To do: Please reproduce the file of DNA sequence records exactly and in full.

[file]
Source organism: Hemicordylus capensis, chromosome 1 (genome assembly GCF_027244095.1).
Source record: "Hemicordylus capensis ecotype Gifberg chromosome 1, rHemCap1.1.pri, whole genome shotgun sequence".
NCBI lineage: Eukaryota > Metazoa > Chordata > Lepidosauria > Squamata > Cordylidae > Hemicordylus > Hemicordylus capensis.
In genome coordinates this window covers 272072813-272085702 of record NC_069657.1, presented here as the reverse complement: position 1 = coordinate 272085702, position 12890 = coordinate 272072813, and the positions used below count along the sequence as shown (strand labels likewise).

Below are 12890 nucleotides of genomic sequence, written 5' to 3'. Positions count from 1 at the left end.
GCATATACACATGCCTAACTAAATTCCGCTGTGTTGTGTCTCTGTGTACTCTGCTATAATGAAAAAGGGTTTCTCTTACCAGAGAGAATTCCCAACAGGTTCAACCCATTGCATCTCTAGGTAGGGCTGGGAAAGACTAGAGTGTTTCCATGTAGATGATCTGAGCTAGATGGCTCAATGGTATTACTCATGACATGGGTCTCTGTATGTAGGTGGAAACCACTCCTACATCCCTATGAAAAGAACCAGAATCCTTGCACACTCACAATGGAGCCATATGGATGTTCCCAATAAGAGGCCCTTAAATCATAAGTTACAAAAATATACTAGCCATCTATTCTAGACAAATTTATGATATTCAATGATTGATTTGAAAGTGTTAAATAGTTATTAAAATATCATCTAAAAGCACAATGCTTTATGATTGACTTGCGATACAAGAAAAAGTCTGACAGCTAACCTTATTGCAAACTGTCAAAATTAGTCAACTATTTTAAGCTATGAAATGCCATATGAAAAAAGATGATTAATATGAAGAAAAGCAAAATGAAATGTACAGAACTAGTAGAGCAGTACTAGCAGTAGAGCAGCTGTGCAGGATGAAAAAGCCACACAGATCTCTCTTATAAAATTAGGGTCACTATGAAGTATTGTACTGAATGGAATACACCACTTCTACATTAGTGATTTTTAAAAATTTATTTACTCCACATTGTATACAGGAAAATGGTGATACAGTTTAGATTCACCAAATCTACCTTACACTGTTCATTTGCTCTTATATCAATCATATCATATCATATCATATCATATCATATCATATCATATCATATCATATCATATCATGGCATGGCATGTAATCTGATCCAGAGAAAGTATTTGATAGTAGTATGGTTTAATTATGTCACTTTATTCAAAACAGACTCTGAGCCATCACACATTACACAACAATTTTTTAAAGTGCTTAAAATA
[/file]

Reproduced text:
Source organism: Hemicordylus capensis, chromosome 1 (genome assembly GCF_027244095.1).
Source record: "Hemicordylus capensis ecotype Gifberg chromosome 1, rHemCap1.1.pri, whole genome shotgun sequence".
NCBI lineage: Eukaryota > Metazoa > Chordata > Lepidosauria > Squamata > Cordylidae > Hemicordylus > Hemicordylus capensis.
In genome coordinates this window covers 272072813-272085702 of record NC_069657.1, presented here as the reverse complement: position 1 = coordinate 272085702, position 12890 = coordinate 272072813, and the positions used below count along the sequence as shown (strand labels likewise).

Below are 12890 nucleotides of genomic sequence, written 5' to 3'. Positions count from 1 at the left end.
GCATATACACATGCCTAACTAAATTCCGCTGTGTTGTGTCTCTGTGTACTCTGCTATAATGAAAAAGGGTTTCTCTTACCAGAGAGAATTCCCAACAGGTTCAACCCATTGCATCTCTAGGTAGGGCTGGGAAAGACTAGAGTGTTTCCATGTAGATGATCTGAGCTAGATGGCTCAATGGTATTACTCATGACATGGGTCTCTGTATGTAGGTGGAAACCACTCCTACATCCCTATGAAAAGAACCAGAATCCTTGCACACTCACAATGGAGCCATATGGATGTTCCCAATAAGAGGCCCTTAAATCATAAGTTACAAAAATATACTAGCCATCTATTCTAGACAAATTTATGATATTCAATGATTGATTTGAAAGTGTTAAATAGTTATTAAAATATCATCTAAAAGCACAATGCTTTATGATTGACTTGCGATACAAGAAAAAGTCTGACAGCTAACCTTATTGCAAACTGTCAAAATTAGTCAACTATTTTAAGCTATGAAATGCCATATGAAAAAAGATGATTAATATGAAGAAAAGCAAAATGAAATGTACAGAACTAGTAGAGCAGTACTAGCAGTAGAGCAGCTGTGCAGGATGAAAAAGCCACACAGATCTCTCTTATAAAATTAGGGTCACTATGAAGTATTGTACTGAATGGAATACACCACTTCTACATTAGTGATTTTTAAAAATTTATTTACTCCACATTGTATACAGGAAAATGGTGATACAGTTTAGATTCACCAAATCTACCTTACACTGTTCATTTGCTCTTATATCAATCATATCATATCATATCATATCATATCATATCATATCATATCATATCATATCATATCATGGCATGGCATGTAATCTGATCCAGAGAAAGTATTTGATAGTAGTATGGTTTAATTATGTCACTTTATTCAAAACAGACTCTGAGCCATCACACATTACACAACAATTTTTTAAAGTGCTTAAAATA